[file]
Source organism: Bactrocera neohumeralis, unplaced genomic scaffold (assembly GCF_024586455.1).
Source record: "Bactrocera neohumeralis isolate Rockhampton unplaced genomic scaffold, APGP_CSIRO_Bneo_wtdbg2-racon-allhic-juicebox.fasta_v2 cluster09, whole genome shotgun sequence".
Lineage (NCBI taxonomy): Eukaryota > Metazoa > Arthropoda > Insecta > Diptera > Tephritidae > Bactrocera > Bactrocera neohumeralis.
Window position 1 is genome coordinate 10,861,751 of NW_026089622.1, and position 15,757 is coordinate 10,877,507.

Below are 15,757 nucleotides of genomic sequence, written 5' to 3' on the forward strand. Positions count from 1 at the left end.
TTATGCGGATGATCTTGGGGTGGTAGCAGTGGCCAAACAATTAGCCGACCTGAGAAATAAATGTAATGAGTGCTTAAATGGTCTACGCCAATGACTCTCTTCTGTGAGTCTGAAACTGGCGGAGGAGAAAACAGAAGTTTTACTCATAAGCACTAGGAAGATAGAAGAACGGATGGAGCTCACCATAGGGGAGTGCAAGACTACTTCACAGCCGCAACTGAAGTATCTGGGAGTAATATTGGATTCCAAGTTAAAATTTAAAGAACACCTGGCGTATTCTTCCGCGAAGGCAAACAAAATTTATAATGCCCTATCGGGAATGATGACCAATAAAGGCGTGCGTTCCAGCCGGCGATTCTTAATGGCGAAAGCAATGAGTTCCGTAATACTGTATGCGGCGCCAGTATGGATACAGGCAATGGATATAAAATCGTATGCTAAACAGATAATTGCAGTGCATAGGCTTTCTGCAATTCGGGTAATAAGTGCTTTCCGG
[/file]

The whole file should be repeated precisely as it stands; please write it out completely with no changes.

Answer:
Source organism: Bactrocera neohumeralis, unplaced genomic scaffold (assembly GCF_024586455.1).
Source record: "Bactrocera neohumeralis isolate Rockhampton unplaced genomic scaffold, APGP_CSIRO_Bneo_wtdbg2-racon-allhic-juicebox.fasta_v2 cluster09, whole genome shotgun sequence".
Lineage (NCBI taxonomy): Eukaryota > Metazoa > Arthropoda > Insecta > Diptera > Tephritidae > Bactrocera > Bactrocera neohumeralis.
Window position 1 is genome coordinate 10,861,751 of NW_026089622.1, and position 15,757 is coordinate 10,877,507.

Below are 15,757 nucleotides of genomic sequence, written 5' to 3' on the forward strand. Positions count from 1 at the left end.
TTATGCGGATGATCTTGGGGTGGTAGCAGTGGCCAAACAATTAGCCGACCTGAGAAATAAATGTAATGAGTGCTTAAATGGTCTACGCCAATGACTCTCTTCTGTGAGTCTGAAACTGGCGGAGGAGAAAACAGAAGTTTTACTCATAAGCACTAGGAAGATAGAAGAACGGATGGAGCTCACCATAGGGGAGTGCAAGACTACTTCACAGCCGCAACTGAAGTATCTGGGAGTAATATTGGATTCCAAGTTAAAATTTAAAGAACACCTGGCGTATTCTTCCGCGAAGGCAAACAAAATTTATAATGCCCTATCGGGAATGATGACCAATAAAGGCGTGCGTTCCAGCCGGCGATTCTTAATGGCGAAAGCAATGAGTTCCGTAATACTGTATGCGGCGCCAGTATGGATACAGGCAATGGATATAAAATCGTATGCTAAACAGATAATTGCAGTGCATAGGCTTTCTGCAATTCGGGTAATAAGTGCTTTCCGG